No, I haven’t finally gone off the deep end, despite this being the week from hell. These are bits of advice every writer is given–or should be given, in my ever-humble opinion. These two things will move a story along when all hope seems lost.
Not too long ago Nina Merrill was stuck in a story, and as per usual, we were hashing it out over onion rings (or was it tater tots? I can’t remember.) Anyway, I set my wineglass down and announced, “Send in the man with the gun!”
At the top of my lungs, in a crowded restaurant.
And we wonder why we’re given corner tables back near the kitchen.
Anyway, I had just re-read Elizabeth Bear’s excellent little essay about the middle of the book:
Send in that man with the gun. Kill somebody. Get somebody laid. Hand him the key to the puzzle and then snatch it away. Change it up!
When you’ve reached that place where you don’t know what happens next, start shaking things up. I firmly believe one must mistreat one’s characters. Smack them around. Up the ante, dish out some injury. Plenty of new authors treat their characters like fragile flowers. Don’t fall into that trap. Beat them up! They can take it–they’re tough! Really!
I’ve read plenty of books that fall prey to Teh Boring in the middle, for pages and pages, because the author won’t send in the damn man with the gun. You have to, and sooner rather than later. Conflict is the thing that’s going to keep the reader from setting the book down. Plus, nothing makes the Muse as happy as upping the ante and making the situation more complex, so she really has to exercise her pretty little self to resolve everything.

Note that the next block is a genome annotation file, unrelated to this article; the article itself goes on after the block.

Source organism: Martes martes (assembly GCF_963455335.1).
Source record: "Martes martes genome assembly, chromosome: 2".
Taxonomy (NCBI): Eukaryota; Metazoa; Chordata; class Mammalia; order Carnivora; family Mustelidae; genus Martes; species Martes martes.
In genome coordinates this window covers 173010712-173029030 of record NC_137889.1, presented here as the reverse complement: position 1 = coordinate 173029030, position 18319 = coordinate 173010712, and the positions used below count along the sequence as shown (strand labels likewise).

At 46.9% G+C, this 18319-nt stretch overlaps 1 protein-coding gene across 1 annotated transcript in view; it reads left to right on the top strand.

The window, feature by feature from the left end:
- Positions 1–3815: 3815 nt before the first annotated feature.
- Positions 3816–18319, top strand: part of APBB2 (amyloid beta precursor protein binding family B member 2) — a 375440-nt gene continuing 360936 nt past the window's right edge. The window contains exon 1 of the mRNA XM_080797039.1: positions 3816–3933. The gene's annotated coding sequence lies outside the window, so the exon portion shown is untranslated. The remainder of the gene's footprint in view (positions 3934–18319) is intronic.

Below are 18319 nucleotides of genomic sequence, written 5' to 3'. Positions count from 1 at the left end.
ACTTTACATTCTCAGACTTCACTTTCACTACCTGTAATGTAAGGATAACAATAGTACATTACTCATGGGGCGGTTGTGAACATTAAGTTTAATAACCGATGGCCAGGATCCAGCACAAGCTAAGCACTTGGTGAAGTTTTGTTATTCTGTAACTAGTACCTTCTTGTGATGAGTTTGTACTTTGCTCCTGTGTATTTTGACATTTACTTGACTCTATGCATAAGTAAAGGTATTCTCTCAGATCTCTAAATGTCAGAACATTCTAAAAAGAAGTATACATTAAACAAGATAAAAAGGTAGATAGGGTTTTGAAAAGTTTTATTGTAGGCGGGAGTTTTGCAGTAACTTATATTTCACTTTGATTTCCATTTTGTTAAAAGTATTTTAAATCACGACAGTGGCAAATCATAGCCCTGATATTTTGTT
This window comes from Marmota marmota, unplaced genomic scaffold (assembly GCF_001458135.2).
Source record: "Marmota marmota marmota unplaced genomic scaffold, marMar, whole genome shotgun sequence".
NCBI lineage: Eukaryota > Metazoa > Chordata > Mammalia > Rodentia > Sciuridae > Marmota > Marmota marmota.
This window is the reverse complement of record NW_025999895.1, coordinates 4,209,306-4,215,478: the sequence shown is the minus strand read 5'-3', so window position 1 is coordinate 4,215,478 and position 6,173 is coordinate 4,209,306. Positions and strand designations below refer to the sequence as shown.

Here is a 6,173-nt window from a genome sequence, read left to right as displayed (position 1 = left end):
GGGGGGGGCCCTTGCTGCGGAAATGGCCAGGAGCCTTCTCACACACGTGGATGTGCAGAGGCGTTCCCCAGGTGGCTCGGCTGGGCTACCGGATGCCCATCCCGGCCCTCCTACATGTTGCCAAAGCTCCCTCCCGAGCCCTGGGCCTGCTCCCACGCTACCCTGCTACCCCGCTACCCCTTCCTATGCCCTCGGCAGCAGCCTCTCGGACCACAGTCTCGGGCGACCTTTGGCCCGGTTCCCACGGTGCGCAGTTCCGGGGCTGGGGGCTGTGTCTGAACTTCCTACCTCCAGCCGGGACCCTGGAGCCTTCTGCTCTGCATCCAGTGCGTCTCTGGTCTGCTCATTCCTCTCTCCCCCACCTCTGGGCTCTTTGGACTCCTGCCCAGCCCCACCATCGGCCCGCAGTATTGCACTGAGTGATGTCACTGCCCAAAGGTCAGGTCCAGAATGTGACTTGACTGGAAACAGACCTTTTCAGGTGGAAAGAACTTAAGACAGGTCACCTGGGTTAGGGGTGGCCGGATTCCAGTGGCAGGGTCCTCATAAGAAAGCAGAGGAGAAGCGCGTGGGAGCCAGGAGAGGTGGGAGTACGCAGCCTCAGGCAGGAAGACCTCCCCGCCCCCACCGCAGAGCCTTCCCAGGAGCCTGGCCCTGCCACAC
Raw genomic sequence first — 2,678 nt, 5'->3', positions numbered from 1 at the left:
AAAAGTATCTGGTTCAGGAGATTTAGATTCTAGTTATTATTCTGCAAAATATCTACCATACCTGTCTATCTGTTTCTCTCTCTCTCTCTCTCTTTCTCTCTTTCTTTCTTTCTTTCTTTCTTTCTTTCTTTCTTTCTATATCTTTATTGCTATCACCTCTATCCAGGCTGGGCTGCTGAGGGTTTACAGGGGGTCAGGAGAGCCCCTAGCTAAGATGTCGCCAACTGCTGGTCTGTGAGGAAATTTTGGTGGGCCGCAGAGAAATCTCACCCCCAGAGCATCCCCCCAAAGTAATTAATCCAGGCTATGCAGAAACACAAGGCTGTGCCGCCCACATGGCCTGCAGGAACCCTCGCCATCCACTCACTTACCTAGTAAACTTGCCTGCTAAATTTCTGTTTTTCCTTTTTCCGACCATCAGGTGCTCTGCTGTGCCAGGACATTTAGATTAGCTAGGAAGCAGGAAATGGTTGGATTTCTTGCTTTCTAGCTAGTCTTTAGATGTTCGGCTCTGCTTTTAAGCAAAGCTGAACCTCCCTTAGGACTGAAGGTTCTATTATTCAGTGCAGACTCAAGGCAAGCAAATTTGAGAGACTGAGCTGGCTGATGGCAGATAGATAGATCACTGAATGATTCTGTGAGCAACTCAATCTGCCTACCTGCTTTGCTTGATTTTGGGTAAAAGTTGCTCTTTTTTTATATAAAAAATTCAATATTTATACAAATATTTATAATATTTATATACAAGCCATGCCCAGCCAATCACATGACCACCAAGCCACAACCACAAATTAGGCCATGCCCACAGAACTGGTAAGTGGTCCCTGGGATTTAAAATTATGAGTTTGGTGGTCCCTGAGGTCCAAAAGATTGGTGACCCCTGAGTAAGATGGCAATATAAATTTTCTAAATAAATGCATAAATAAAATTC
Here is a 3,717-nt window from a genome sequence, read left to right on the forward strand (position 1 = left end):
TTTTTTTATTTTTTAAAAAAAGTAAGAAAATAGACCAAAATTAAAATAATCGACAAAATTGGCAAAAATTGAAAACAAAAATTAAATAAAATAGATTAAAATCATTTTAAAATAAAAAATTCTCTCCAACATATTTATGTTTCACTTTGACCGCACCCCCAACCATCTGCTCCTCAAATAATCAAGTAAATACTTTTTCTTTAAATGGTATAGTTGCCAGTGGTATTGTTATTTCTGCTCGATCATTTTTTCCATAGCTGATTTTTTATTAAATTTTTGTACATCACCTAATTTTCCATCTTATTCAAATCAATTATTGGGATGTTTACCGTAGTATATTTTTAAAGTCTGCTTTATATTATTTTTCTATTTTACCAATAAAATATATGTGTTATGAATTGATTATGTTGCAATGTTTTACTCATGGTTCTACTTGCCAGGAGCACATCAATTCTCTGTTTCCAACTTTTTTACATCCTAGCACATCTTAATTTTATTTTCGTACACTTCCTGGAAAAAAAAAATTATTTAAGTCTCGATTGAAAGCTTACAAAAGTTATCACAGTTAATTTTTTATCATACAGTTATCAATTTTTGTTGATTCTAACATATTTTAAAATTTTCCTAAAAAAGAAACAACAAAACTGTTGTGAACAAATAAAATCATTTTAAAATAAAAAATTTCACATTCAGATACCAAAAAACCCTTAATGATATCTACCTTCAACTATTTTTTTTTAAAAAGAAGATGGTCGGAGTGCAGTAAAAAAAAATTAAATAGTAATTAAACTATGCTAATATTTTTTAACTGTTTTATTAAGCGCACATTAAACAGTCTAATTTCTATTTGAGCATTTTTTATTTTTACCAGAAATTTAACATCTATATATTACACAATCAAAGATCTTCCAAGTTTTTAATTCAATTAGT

The only trouble with sending in the MWTG is that you can have lovely little conflicts that you adore, but that do nothing for the story.
Here’s the other piece of advice every writer should have: if it does not move the story along, kill it.
In other words, it may be beautiful, the best writing you’ve done in decades. If it doesn’t move the story along, kill it quickly. Put it somewhere else in a slush pile and use it for another work. These little bits that you love so much are your darlings, and you must ruthlessly excise them in order to keep the story going.
Stagnant story is an abomination. And it makes it easy for the reader to set the book down and walk away to fix dinner. Which can be the kiss of death for a story.
In my writing classes, I’m famous for getting out the red pen. A student is never required to submit their work for an in-group critique, but if they do they must expect no mercy. The catchphrase my students love most is, “I know you love this…but it has to DIE.” Dead weight in a story, unless it’s slowing down the pacing for a good reason, must go. No matter how beautifully written dead weight is, you’ve got to get rid of it. You don’t have to delete it–many a good book has been spurred by a choice nugget in the slush pile–but you can’t afford to weigh a good story down.
Don’t ever think your characters are immune to misfortune or injury. Don’t hesitate to mistreat them. I’m not sure how much of an enjoyable reading experience is schadenfreude, but I’d be willing to bet it’s a large chunk. Get ruthless, my dear fellow writers. Kill your darlings, send in the man with the gun.
Not only do readers love it, but it’s a heckuva lot of fun.